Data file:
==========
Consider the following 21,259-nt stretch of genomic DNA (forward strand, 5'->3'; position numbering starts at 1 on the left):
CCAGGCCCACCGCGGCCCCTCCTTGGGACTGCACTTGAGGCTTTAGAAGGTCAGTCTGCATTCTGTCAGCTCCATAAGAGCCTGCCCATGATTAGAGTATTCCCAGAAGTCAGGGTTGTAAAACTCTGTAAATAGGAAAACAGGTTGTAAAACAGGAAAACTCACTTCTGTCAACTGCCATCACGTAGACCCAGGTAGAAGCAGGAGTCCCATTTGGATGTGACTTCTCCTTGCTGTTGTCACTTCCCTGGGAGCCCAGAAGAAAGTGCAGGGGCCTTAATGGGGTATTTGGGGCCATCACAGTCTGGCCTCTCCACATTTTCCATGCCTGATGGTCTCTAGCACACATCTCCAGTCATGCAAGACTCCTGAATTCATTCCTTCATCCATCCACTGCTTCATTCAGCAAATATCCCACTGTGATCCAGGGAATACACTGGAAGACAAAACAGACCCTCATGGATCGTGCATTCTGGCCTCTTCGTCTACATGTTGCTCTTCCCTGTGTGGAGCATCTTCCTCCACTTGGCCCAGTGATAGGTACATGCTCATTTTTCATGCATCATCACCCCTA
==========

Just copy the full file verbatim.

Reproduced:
Consider the following 21,259-nt stretch of genomic DNA (forward strand, 5'->3'; position numbering starts at 1 on the left):
CCAGGCCCACCGCGGCCCCTCCTTGGGACTGCACTTGAGGCTTTAGAAGGTCAGTCTGCATTCTGTCAGCTCCATAAGAGCCTGCCCATGATTAGAGTATTCCCAGAAGTCAGGGTTGTAAAACTCTGTAAATAGGAAAACAGGTTGTAAAACAGGAAAACTCACTTCTGTCAACTGCCATCACGTAGACCCAGGTAGAAGCAGGAGTCCCATTTGGATGTGACTTCTCCTTGCTGTTGTCACTTCCCTGGGAGCCCAGAAGAAAGTGCAGGGGCCTTAATGGGGTATTTGGGGCCATCACAGTCTGGCCTCTCCACATTTTCCATGCCTGATGGTCTCTAGCACACATCTCCAGTCATGCAAGACTCCTGAATTCATTCCTTCATCCATCCACTGCTTCATTCAGCAAATATCCCACTGTGATCCAGGGAATACACTGGAAGACAAAACAGACCCTCATGGATCGTGCATTCTGGCCTCTTCGTCTACATGTTGCTCTTCCCTGTGTGGAGCATCTTCCTCCACTTGGCCCAGTGATAGGTACATGCTCATTTTTCATGCATCATCACCCCTA